Apple has a Russian iPhone problem

The top Soviet cell phone carriers say purchasing and marketing terms are too stringent.

By TheStreet Staff Jul 17, 2013 1:03PM

copyright AppleBy Chris CiacciaTheStreet logo

 

In Soviet Russia, iPhone buys you.


Okay, enough bad Yakov Smirnoff jokes. Apple (AAPL) has a real Russian problem, and I don't mean Ivan Drago from "Rocky IV."


Russia's top three cell phone carriers, MTS (MBT), VimpelCom (VIP) and Megafon have recently made clear that they're not going to continue selling the iPhone. The carriers claim that Apple's exceptionally stringent terms over purchases, subsidies and marketing no longer make it financially feasible to carry the iPhone.


While the decision could change at any time, it's hard to see how this won't negatively impact the upcoming iPhone 5S. Apple is expected to launch the phone either next month or in September.


Apple officials couldn't be immediately reached for comment.


The subsidy issue is a major one, as the mobile phone federal agency in Russia, Roskomnadzor, doesn't allow the iPhone 5 to be subsidized to $199. When you factor in import duties, taxes and other associated fees, customers are paying serious money for an iPhone. A look at Apple's Russian website shows an unlocked iPhone 5 costs $918, versus $649 in the United States. Again, a huge disparity in pricing, and it's becoming not financially feasible anymore for the carriers because of lower margins.


The carriers, particularly MTS, are turning to alternative phones, including Microsoft's (MSFT) Windows Phone. (Microsoft owns and publishesTop Stocks, an MSN Money site.) While the iPhone has never been a huge seller in Russia -- research firm IDC estimates it had just 8.3% of the Russian market in the second quarter of 2013 -- that's still a major problem for Apple. These carriers combined have a few hundred million subscribers, with Vimpelcom alone having more than 200 million subscribers (vimplecom.com) as of the end of March. That's a serious figure, and something Apple, and investors, have to be aware of.


While Russian consumers can get the iPhone on either the black market or other means, it's still going to impact Apple's market share in the country -- and iPhone sales overall.


Apple reports fiscal third-quarter earnings on July 23 after the close of trading. Analysts surveyed by Thomson Reuters are expecting $7.32 per share on $35.1 billion in revenue.


It'll be interesting to see if Apple lowers its fourth-quarter guidance based on this news. Hopefully, analysts will press Apple CEO Tim Cook and his team on the issue so that some questions can be cleared up.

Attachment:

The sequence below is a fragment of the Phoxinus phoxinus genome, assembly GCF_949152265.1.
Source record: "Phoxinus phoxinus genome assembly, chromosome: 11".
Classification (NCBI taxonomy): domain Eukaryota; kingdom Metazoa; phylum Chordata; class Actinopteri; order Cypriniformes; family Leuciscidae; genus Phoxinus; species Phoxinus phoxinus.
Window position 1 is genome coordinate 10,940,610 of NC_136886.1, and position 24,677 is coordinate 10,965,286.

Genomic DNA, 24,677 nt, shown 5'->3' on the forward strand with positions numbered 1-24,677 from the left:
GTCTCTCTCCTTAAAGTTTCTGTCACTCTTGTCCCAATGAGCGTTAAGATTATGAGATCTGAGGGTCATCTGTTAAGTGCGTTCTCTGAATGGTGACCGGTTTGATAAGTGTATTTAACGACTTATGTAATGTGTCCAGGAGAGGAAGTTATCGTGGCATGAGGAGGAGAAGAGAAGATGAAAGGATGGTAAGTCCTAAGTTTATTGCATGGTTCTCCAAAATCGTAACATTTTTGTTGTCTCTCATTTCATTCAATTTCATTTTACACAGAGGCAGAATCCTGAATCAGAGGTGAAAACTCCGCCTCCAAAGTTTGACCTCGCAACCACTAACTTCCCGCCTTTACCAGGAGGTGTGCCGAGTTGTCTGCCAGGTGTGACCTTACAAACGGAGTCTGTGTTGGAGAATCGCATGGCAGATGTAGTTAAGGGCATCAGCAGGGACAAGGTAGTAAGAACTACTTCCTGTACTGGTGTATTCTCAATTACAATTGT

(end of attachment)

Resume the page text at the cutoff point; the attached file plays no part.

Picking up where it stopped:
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1Comment
Jul 17, 2013 2:59PM
avatar

copyright AppleBy Chris CiacciaTheStreet logo

 

In Soviet Russia, iPhone buys you.


Okay, enough bad Yakov Smirnoff jokes. Apple (AAPL) has a real Russian problem, and I don't mean Ivan Drago from "Rocky IV."


Russia's top three cell phone carriers, MTS (MBT), VimpelCom (VIP) and Megafon have recently made clear that they're not going to continue selling the iPhone. The carriers claim that Apple's exceptionally stringent terms over purchases, subsidies and marketing no longer make it financially feasible to carry the iPhone.


While the decision could change at any time, it's hard to see how this won't negatively impact the upcoming iPhone 5S. Apple is expected to launch the phone either next month or in September.


Apple officials couldn't be immediately reached for comment.


The subsidy issue is a major one, as the mobile phone federal agency in Russia, Roskomnadzor, doesn't allow the iPhone 5 to be subsidized to $199. When you factor in import duties, taxes and other associated fees, customers are paying serious money for an iPhone. A look at Apple's Russian website shows an unlocked iPhone 5 costs $918, versus $649 in the United States. Again, a huge disparity in pricing, and it's becoming not financially feasible anymore for the carriers because of lower margins.


The carriers, particularly MTS, are turning to alternative phones, including Microsoft's (MSFT) Windows Phone. (Microsoft owns and publishesTop Stocks, an MSN Money site.) While the iPhone has never been a huge seller in Russia -- research firm IDC estimates it had just 8.3% of the Russian market in the second quarter of 2013 -- that's still a major problem for Apple. These carriers combined have a few hundred million subscribers, with Vimpelcom alone having more than 200 million subscribers (vimplecom.com) as of the end of March. That's a serious figure, and something Apple, and investors, have to be aware of.


While Russian consumers can get the iPhone on either the black market or other means, it's still going to impact Apple's market share in the country -- and iPhone sales overall.


Apple reports fiscal third-quarter earnings on July 23 after the close of trading. Analysts surveyed by Thomson Reuters are expecting $7.32 per share on $35.1 billion in revenue.


It'll be interesting to see if Apple lowers its fourth-quarter guidance based on this news. Hopefully, analysts will press Apple CEO Tim Cook and his team on the issue so that some questions can be cleared up.


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